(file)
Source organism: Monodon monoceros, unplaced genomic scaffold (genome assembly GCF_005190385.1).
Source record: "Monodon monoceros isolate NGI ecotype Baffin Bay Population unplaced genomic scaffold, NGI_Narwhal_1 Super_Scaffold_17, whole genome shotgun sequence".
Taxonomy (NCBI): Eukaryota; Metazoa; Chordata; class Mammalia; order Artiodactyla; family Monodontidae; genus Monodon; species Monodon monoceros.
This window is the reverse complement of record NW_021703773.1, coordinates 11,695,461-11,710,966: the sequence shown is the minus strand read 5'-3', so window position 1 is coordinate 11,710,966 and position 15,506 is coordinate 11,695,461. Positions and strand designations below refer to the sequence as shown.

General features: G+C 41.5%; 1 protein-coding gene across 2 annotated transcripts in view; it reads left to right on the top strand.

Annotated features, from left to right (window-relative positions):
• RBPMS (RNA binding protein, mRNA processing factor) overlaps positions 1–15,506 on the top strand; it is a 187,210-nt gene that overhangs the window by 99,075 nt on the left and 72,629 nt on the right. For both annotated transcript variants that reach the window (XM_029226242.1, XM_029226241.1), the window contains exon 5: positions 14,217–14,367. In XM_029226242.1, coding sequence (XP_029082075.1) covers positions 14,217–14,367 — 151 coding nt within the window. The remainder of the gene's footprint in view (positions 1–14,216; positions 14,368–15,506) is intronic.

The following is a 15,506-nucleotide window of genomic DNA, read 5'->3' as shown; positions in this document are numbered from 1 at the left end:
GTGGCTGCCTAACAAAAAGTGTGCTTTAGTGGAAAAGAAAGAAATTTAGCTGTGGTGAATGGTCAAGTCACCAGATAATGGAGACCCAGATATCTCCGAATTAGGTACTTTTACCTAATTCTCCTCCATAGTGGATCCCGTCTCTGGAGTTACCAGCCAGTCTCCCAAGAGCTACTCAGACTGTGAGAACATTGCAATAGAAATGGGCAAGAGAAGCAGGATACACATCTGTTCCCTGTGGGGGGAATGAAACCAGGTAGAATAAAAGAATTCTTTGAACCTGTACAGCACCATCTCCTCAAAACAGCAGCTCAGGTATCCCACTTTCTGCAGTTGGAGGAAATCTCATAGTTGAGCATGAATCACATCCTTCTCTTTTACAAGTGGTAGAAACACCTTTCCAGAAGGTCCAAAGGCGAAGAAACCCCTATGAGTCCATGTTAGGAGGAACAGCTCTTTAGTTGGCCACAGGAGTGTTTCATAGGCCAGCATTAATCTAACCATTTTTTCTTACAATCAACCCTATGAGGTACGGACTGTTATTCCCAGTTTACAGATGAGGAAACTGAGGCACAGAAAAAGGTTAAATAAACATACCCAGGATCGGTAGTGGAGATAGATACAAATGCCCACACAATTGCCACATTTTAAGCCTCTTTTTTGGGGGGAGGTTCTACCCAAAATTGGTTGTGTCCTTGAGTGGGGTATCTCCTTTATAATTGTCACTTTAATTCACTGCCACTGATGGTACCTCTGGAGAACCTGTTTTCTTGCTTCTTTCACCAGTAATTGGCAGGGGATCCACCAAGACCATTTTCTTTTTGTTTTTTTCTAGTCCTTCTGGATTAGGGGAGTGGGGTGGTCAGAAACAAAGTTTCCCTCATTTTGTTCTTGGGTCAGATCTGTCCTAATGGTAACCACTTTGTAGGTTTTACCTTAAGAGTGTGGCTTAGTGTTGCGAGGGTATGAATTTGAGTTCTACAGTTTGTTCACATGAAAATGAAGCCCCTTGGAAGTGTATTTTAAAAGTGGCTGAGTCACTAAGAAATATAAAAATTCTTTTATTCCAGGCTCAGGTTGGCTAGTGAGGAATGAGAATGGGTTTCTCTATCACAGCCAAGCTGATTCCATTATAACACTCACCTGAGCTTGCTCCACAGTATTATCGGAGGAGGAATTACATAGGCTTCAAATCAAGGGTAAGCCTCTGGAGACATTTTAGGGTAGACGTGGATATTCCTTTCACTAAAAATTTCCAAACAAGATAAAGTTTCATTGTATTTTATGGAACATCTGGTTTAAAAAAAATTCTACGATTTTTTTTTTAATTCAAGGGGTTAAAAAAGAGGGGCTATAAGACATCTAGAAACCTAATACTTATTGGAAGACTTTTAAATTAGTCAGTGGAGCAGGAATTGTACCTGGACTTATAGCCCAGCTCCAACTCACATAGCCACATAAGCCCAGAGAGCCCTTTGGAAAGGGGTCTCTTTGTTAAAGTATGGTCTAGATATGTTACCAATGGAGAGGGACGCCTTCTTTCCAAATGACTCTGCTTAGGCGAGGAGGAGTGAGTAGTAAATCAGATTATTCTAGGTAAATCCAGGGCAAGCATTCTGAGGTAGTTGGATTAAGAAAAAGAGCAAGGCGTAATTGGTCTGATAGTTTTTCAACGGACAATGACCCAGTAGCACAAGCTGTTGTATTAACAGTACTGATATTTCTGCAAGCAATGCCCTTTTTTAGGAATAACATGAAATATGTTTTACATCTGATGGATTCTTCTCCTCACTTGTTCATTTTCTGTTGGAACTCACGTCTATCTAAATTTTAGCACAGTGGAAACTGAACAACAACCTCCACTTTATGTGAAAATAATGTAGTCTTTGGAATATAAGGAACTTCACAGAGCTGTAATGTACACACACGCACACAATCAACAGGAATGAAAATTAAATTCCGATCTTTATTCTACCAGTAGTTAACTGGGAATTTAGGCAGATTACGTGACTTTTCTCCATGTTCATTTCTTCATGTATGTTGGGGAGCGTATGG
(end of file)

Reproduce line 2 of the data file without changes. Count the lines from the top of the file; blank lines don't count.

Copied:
Source record: "Monodon monoceros isolate NGI ecotype Baffin Bay Population unplaced genomic scaffold, NGI_Narwhal_1 Super_Scaffold_17, whole genome shotgun sequence".